- Whole loaves of bread can sit on the counter for a day or two until you’re ready to slice them.
- Always completely cool bread to room temperature before wrapping up or storing.
How to Freeze Sourdough Bread
I often bake several loaves of bread in a day and freeze some for later. It’s nice to be able to grab a loaf from the freezer when we need some bread in a pinch.
The only way I freeze any homemade bread for long term storage is in a pillowcase! I’ve been doing it for years and it works great. I got this tip from a wonderful book that I highly recommend, Zero Waste Home.
I simply place one or two loaves inside a pillowcase, wrap the remaining fabric around, and set it in the freezer just like that. When I need a loaf, I just open up the pillowcase to get one and wrap it back up if there’s still another loaf in there.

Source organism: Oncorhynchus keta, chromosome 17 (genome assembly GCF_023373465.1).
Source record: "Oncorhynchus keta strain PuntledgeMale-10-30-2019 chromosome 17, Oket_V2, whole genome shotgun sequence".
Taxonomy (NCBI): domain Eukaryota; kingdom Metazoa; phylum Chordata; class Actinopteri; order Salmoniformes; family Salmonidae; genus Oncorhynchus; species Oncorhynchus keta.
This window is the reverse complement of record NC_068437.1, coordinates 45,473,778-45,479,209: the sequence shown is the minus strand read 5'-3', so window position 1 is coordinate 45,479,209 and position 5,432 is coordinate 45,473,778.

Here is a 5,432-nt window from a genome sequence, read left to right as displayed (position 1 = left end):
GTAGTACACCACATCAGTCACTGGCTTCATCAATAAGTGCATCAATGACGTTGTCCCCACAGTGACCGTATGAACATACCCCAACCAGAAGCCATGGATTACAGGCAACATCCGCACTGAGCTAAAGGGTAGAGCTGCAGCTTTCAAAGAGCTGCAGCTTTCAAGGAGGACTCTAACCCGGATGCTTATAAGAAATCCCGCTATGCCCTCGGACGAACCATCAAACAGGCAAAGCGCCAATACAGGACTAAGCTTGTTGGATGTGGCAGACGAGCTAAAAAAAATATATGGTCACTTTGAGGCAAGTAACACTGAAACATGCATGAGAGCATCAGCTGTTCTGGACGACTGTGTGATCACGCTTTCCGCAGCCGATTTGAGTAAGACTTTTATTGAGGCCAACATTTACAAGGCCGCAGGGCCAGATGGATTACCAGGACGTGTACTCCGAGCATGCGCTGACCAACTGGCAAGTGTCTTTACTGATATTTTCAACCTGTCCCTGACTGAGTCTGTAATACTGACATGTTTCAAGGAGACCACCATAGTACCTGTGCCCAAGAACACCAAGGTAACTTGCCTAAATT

I have a couple of 100% cotton pillowcases that are just for bread use. When you remove the bread, wash the pillowcase with other linens to use again.
I do not wrap the bread in anything prior to putting it in the pillowcase. I just freeze it in the pillowcase and that’s it, no waste!
Here are some tips for freezing homemade sourdough bread:
- Always allow the bread to cool completely before wrapping and placing in the freezer.
- You can freeze an entire loaf of bread or cut into slices. Slices thaw faster.
- Wrap the bread in something such as a pillowcase, beeswax wrap, aluminum foil, plastic wrap, or in a plastic bag to avoid freezer burn.
- Defrost frozen bread at room temperature for best results by setting out on a cutting board or a cooling rack for a couple of hours.
- If in a rush, defrost in a 325 degree F oven for about 20 minutes. Or in a microwave on a defrost setting for a few minutes.
What to Do With Stale Sourdough Bread
Homemade sourdough bread will only be fresh for a couple of days. Don’t toss your bread once it’s gone stale, if it lasts that long! There are other ways to continue enjoying your homemade bread: